What exactly do you mean? That the location of the stadium wouldn’t be accessible to enough fans? That Brooklyn is populated by too many young people who wouldn’t financially support the team (since it’s been shown that the older fans spend more money on stuff related to MLB teams’ income)?

        Explain yourself so I can tell you how wrong you are. A team in Brooklyn would undoubtedly and immediately flourish.

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      • JimNYC says:

        Your statement is so wrong that I don’t even know where to begin.

        I’m always perplexed whenever this issue comes up that people don’t focus on the main, determinative factor: fan interest. Some cities are baseball towns. Some are football towns. Some are ___ towns. Every sports fan (aside from, I don’t know, Mark Cuban) has a limited amount of money to spend on their sports fandom. That money gets divvied up among whatever sports they follow.

        In New York City, almost nobody follows NASCAR (I’ve lived here for twenty years and have met one person who could name three NASCAR drivers). College football is nonexistent. College basketball is all but nonexistent. In Florida, people spend sports fandom dollars on NASCAR, college basketball, and college football — 100% of those dollars, in New York, don’t go to those sports. In Florida, the NFL is more popular than MLB. In New York, it isn’t — baseball is more popular than any other sport by far. For every dollar that ever sports fan in New York spends following sports, I’d wager that probably sixty or sixty five cents goes to baseball — something you can’t say of Florida.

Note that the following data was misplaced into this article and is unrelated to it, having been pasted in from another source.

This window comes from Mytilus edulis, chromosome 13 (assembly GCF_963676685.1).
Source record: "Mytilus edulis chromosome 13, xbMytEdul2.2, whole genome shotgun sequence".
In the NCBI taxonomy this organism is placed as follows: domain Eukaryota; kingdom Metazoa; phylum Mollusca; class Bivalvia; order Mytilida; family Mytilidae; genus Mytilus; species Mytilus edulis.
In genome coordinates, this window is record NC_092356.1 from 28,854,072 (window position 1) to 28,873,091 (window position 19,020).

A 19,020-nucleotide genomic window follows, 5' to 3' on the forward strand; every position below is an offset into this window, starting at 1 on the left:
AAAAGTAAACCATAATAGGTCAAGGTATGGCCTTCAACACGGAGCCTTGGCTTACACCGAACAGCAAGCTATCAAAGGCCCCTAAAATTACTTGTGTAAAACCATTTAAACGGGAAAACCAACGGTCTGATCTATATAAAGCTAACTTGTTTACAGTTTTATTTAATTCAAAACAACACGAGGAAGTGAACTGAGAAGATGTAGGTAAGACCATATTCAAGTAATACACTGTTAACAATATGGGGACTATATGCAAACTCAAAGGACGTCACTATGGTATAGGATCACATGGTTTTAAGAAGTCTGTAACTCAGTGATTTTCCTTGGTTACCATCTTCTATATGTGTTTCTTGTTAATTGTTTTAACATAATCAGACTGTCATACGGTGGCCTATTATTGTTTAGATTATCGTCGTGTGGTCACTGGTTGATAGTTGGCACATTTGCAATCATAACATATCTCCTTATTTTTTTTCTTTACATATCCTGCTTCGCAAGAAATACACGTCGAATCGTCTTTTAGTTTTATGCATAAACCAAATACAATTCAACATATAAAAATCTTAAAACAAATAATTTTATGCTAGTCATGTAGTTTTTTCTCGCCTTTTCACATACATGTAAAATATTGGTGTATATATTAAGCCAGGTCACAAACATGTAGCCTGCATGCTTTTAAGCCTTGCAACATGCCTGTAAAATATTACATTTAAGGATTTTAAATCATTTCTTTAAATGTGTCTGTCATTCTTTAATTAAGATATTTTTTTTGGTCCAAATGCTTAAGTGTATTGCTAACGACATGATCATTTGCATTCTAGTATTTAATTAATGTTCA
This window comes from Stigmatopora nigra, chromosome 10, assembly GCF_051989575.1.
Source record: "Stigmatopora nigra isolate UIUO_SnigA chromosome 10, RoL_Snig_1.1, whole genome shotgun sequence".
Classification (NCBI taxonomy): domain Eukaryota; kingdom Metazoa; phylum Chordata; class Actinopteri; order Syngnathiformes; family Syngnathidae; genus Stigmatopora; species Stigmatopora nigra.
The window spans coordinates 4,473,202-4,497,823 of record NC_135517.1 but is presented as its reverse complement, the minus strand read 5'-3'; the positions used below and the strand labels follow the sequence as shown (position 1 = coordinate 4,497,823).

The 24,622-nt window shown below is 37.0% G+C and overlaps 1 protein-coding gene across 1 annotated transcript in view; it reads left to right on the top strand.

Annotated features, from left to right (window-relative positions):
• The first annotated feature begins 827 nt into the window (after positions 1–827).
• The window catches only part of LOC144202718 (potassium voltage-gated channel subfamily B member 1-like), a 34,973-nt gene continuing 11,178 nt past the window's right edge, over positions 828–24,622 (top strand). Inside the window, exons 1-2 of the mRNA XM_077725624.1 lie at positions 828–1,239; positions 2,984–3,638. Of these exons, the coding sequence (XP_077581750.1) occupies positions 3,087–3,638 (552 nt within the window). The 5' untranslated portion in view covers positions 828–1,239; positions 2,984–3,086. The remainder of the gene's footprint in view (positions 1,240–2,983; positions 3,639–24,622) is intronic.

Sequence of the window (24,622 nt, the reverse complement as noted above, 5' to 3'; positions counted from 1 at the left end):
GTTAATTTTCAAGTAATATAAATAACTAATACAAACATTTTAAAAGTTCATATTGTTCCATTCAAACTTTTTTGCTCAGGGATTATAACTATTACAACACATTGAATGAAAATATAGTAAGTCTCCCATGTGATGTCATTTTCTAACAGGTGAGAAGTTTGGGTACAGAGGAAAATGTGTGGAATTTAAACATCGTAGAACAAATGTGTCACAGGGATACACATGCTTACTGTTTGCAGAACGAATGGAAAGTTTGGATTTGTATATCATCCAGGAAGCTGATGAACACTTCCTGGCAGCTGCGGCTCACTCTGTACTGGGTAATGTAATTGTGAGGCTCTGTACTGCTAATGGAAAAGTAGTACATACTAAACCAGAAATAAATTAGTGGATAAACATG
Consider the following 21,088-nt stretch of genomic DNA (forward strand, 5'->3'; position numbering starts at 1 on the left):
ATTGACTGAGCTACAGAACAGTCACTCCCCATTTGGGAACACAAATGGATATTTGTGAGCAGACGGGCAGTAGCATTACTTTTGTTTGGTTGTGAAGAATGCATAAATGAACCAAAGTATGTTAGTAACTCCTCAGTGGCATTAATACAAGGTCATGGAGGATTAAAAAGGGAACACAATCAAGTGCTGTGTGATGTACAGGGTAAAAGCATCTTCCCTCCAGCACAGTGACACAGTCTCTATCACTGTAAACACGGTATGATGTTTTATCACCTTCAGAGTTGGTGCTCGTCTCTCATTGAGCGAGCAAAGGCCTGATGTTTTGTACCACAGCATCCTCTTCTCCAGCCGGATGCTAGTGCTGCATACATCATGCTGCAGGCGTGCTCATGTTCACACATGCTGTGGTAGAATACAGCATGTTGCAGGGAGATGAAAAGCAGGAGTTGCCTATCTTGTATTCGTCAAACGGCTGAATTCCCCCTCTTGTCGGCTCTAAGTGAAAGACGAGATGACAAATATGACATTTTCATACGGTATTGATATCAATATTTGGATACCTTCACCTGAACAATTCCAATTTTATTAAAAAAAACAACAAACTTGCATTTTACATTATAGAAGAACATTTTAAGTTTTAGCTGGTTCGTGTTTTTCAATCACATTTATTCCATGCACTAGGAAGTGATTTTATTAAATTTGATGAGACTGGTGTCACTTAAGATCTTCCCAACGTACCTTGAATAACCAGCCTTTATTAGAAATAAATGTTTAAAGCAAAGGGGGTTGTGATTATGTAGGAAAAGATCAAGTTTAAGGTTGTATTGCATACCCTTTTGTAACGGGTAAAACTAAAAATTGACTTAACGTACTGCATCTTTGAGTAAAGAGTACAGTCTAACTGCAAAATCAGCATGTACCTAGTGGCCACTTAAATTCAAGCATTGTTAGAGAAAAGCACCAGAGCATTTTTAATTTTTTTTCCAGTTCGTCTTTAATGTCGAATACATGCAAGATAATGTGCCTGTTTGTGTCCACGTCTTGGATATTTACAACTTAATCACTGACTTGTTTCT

Moving the Rays to Brooklyn would be a fantastic move. It’s a baseball-mad city. Brooklyn is more physically accessible to most of the New York metro area’s population than the Bronx is — For the two and a half million people who live in Brooklyn, the million or so who live in Staten Island and Manhattan below 59th Street, most of the two and a half million who live in Queens, the two million or so who live in Jersey south of Hoboken, and all of the three million who live on Long Island. The Mets would fight the move like mad, but, seriously, they’ve brought their problems on themselves.

        Even a 100% perfectly run baseball team would not draw many people in, say, Kiev, because nobody there has ever heard of baseball, and nobody cares about the sport. Tampa / St. Petersburg sports fans care only slightly more about baseball than Ukranian sports fans. It’s not a mix that can work in the long run.

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      • Someanalyst says:

        @Slartibartfast – you’re right. It does not compute. Literally. I believe it to be an attempt at non sequitur humour (very common in English, though less so in other languages). Plainly: it would a terrible location for the Tampa Rays to be in Brooklyn (visiting their children… older demographic in Florida, kids moving to NYC…). SC2GG isn’t wrong at all, he is just a little bit dull. Brownie points for the deadpan that caught you looking though…

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      • JG says:

        “In Florida, people spend sports fandom dollars on NASCAR”